Lunchtime Wanders in Chinese Gardens

  I've fallen far too easily into following a routine, now that I've settled down in a location, and have weekly commitments. After spending 3.5 years making plans from day to day, I moved to Sydney and started studying again. It's interesting to wake up one morning, 9 months after moving here, and realise that I've become very complacent in my curiosity and exploration. I'm becoming a creature of habit again. Things like class 3 days a week, lunch breaks at the same tables, on the same days, with similar food. Yoga two evenings a week (free at the community centre). A regular, and normal job. You know, habits. Sure, I had habits on the road, and in the other places I lived for the times I lived there, but it feels different here. Too comfortable.

But last week, things got mixed up a little. Not crazy mixed up, just the tiniest little amount, but enough to break the equilibrium. With an unusually long lunch break, and a partner in crime equally eager to do something different, I went for a wander. Instead of the usual metal bench, my comrade, Reni, and I, ended up at the Chinese Garden of Friendship. While I usually carry a certain disdain toward paying entrance fees, the recent granting of a student ID, and subsequent student discounts have made me slightly more compliant. That, and Reni shouted my ticket.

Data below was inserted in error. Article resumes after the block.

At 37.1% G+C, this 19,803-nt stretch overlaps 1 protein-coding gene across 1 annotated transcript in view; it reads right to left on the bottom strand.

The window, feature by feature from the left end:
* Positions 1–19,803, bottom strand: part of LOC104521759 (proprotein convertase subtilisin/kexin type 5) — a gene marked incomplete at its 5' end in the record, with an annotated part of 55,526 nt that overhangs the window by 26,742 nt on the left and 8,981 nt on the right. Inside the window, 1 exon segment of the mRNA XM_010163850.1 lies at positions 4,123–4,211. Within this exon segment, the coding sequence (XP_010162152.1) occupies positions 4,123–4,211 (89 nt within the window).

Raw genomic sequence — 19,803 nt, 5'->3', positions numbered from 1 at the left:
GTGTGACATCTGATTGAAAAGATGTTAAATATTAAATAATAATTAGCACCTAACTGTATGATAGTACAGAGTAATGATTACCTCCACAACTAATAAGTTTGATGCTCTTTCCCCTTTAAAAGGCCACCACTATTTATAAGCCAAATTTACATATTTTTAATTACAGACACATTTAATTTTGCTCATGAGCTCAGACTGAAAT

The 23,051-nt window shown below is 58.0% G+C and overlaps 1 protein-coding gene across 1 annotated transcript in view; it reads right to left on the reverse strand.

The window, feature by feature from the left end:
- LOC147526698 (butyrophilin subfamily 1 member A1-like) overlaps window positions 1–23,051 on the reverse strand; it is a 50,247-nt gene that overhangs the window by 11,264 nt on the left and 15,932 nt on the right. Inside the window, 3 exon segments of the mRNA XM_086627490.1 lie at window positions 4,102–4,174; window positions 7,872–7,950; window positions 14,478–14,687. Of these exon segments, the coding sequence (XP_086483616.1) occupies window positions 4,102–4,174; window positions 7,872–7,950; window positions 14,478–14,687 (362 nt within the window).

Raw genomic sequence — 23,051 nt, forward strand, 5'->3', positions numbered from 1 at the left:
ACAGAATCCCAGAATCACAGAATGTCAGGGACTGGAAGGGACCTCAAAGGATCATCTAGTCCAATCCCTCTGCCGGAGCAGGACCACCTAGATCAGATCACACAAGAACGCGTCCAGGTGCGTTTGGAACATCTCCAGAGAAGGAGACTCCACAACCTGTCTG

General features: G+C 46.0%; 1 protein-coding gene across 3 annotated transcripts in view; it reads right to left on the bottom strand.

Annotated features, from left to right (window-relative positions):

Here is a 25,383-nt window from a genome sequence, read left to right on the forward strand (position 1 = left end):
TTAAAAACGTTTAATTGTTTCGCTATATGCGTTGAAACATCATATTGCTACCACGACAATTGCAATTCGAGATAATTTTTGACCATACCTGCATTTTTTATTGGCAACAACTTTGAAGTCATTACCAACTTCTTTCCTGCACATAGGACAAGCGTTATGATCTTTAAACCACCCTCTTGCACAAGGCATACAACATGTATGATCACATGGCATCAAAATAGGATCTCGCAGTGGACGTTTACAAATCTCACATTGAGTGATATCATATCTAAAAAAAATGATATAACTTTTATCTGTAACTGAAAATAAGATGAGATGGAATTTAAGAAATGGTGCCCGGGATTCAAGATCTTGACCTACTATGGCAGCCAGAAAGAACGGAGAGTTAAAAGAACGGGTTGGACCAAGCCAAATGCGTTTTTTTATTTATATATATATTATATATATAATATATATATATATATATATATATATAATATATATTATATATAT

There's not much for me to say about the gardens. They're pretty, and look like Chinese gardens. Very relaxing, and their juxtaposition against the hotels and skyscrapers behind is entertaining. They were also very quiet, but that may have been because it was Tuesday.

But all this is just an introduction for photos. Yes, I took photos.

One Light, Three Portraits


I've been spending a lot of time in the studio lately. I'm still uncertain how I feel about it... I know I absolutely prefer shooting on location (wherever the location may be), but at least the studio affords a certain level of harmless photographic experimentation. This excessive studio time is a direct result of the Diploma I moved to Sydney for. Now, you would be forgiven for thinking that studying photography would be expected to foster this creative curiosity. But, speaking for myself, it's more often stifling than inspiring. That's not to say the isn't productive, or expanding my knowledge, or beneficial to my technique. It just often fails to provide inspiration.


Some days give me stoke. When granted free time in the studio, even just two hours, with an idea in the head and no assignment to shoot. These are the times when I'm inspired, having free reign over the insultingly large range of Broncolor studio equipment, and likeminded compatriots to stand in front of my lens while I juggle a ring flash, ND filter and f/1.8 aperture. 


That's it for now.